As soon as you form a business (LLC, Corporation, DBA, etc), you automatically are given responsibilities by the government that you should always take care of. Starting a business in Nevada is a privilege, and with this privilege comes the obligation to pay for the different taxes demanded of your particular business type.
While you have tax obligations towards the federal government, there are also some Nevada business tax requirements imposed at the state and local levels. It is therefore up to you, as a new entrepreneur, to find out all the deliverables for Nevada business taxes.
To get you started, this guide outlines the common tax obligations applicable for Nevada businesses, and a recommended tool to help make your tax life much easier and stress-free.
There is no Nevada Business Income Tax to speak of as of this writing or a personal income tax for that matter. Although this is the case, there are still some state taxes that a business should comply with. For businesses with employees that report gross wages, there is the Modified Business Tax (MBT) implemented by the state.
This quarterly payroll tax has a 1.17% rate, which is applicable to taxable wages that exceed a $62,500 bracket. That is, if you have taxable wages that exceed $62,500 in one quarter, you are required to pay $312.50 and an additional 1.17% on the amount that exceeds the $62,500 bracket.
When it comes to Nevada federal tax forms and publications, it is important that information pertaining to requirements and various tax forms should only come from a reliable source.
This is to ensure that you are following what is specified by the governing agencies for faster approval and compliance of tax deliverables. For all information, forms, and reports related to Nevada business taxes, always refer to the Nevada Department of Taxation.
The Nevada unemployment insurance tax is mandatory for businesses with employees at a rate of 2.95% of wages for each employee.
There are some criteria that have to be met for a business to pay for unemployment insurance tax. This government initiative is a benefit provided by the state of Nevada for state workers who have been laid off or fired through no fault of their own. This subsidy helps these workers get by while they are still looking for another job in the state.
There is a need for Nevada sales and use tax for small business entrepreneurs in the state. The current rate for the Nevada sales tax is at 4.6%. However, this rate is only at the state level, and there might still be a possibility of municipal or local state tax, so that it could reach up to 8.15%.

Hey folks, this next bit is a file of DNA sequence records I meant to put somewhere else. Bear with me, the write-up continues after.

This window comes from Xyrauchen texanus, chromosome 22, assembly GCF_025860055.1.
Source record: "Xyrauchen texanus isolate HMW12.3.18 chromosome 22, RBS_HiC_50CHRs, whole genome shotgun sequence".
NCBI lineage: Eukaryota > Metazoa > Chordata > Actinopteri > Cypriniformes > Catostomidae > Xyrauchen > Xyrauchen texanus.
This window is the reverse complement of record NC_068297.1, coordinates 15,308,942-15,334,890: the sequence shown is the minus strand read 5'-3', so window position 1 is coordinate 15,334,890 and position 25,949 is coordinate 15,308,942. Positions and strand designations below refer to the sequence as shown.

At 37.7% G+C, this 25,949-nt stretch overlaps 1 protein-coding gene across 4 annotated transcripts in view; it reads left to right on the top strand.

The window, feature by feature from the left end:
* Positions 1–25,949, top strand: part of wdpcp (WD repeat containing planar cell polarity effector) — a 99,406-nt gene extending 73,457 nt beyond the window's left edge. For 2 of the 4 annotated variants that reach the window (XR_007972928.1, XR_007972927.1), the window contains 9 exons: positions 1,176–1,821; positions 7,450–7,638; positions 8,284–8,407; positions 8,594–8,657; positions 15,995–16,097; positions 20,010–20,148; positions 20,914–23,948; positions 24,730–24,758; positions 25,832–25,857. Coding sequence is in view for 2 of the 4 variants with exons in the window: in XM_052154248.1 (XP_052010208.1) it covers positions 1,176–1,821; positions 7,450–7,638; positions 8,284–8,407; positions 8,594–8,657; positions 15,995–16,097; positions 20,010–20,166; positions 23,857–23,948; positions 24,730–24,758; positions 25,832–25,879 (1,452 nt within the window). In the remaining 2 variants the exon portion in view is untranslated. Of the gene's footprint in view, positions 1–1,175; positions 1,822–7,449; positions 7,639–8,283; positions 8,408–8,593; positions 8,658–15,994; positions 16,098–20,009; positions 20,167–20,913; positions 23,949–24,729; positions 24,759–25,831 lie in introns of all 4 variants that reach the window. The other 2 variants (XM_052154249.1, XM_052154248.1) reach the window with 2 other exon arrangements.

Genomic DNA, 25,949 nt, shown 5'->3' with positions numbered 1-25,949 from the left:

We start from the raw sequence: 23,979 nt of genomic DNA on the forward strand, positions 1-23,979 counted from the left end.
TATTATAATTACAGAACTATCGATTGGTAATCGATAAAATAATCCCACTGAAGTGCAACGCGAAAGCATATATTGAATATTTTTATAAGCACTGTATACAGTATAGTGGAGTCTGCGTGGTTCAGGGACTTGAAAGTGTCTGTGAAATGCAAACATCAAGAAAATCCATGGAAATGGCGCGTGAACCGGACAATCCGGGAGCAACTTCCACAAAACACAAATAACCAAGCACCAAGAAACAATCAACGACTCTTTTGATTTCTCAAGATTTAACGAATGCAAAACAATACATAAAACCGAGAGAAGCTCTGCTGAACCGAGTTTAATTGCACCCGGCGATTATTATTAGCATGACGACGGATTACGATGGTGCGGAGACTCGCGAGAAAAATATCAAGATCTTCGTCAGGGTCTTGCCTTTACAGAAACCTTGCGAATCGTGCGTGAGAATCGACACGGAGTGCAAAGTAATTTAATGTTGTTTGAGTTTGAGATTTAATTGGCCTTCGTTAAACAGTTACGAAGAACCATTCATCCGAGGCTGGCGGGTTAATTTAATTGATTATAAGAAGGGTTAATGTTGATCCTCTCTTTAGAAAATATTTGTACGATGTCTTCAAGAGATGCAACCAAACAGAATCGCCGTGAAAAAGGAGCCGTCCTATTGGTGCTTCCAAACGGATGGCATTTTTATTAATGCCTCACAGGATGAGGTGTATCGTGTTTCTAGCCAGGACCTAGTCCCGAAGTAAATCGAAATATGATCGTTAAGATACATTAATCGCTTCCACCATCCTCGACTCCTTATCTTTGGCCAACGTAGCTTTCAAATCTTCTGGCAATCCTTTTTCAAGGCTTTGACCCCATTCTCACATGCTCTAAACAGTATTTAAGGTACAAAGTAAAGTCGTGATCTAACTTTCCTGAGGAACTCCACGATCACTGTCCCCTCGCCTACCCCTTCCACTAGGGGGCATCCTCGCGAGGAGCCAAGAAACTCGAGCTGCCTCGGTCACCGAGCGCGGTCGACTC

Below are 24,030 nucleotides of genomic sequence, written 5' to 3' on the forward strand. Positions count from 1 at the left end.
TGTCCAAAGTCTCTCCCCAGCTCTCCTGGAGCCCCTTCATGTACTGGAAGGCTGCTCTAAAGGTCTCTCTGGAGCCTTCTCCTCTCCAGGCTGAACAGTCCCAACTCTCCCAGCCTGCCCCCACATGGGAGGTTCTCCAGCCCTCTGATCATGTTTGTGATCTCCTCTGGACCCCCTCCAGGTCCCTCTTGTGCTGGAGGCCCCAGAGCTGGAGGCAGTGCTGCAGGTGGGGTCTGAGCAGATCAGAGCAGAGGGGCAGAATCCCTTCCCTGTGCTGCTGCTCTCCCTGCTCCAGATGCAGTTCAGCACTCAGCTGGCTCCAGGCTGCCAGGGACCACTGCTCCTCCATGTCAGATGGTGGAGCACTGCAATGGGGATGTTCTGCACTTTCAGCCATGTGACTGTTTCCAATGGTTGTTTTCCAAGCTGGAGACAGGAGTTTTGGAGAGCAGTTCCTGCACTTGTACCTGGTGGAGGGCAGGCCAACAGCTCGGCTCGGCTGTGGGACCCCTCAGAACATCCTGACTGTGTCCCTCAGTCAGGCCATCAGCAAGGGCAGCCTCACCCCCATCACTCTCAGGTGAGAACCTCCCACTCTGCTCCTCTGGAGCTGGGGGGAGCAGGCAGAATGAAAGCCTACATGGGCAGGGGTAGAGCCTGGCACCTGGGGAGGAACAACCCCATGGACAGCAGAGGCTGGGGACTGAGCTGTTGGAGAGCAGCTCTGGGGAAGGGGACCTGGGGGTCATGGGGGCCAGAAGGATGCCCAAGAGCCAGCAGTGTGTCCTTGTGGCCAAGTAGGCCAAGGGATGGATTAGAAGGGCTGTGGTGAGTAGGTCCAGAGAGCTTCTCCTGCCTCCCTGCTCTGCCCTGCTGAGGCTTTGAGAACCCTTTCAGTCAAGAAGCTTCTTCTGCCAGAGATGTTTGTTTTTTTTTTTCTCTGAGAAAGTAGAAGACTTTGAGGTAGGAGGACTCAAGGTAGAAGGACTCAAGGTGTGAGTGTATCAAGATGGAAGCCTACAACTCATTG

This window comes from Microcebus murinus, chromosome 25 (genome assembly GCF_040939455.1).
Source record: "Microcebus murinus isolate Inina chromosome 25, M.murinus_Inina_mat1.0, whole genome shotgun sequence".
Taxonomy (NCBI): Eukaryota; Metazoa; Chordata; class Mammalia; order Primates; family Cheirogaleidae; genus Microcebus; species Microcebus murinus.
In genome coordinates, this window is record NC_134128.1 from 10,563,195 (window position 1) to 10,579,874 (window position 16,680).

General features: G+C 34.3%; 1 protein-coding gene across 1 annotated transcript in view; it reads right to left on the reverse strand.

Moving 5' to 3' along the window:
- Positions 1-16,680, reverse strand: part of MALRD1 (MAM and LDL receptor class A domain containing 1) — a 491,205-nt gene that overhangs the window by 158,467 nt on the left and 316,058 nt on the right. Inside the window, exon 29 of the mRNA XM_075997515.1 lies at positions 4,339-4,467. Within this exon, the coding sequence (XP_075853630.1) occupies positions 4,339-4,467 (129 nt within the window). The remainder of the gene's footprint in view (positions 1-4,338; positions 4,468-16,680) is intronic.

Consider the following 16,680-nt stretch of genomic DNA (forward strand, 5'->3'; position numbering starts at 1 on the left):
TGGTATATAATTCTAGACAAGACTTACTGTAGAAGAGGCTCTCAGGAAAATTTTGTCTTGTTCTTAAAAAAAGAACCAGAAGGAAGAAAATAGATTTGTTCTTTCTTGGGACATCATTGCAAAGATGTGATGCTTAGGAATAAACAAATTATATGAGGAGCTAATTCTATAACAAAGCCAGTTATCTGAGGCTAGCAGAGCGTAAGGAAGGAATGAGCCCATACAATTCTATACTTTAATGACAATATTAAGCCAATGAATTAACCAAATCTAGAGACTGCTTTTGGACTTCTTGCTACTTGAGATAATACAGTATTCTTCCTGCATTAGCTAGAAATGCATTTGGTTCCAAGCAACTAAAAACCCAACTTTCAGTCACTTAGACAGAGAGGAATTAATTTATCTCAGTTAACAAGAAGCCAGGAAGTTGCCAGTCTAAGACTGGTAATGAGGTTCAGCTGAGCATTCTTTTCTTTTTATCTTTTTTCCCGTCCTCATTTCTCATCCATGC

The use tax on the other hand is a counterpart of the sales tax, so where the latter is not imposed, the use tax will be implemented. For sales and use tax forms, this page on the Department of Taxation of Nevada can help.
While there are many professional services available that can take care of your tax requirements and obligations for your business, your limited resources as a startup entrepreneur can be a hindrance.
A good alternative to these professional services is the use of small business accounting software. These applications provide a number of tools and features that can relatively automate a number of manual repetitive tasks.
Small business accounting software applications such as FreshBooks, QuickBooks, and Xero are industry leaders when it comes to powerful accounting and bookkeeping tools for small businesses. The beauty of these applications is that it provides entrepreneurs a wide variety of invaluable tools that are not only limited to performing accounting tasks. These tools also automate bookkeeping tasks, report generation, finance tracking, and more.
Note that this guide should not be taken as legal advice or a tax document. Its only purpose is to serve as an informational article, so it should be treated as such. For questions on the specifics of Nevada business taxes or starting a new business, refer to the expert advice of a business lawyer.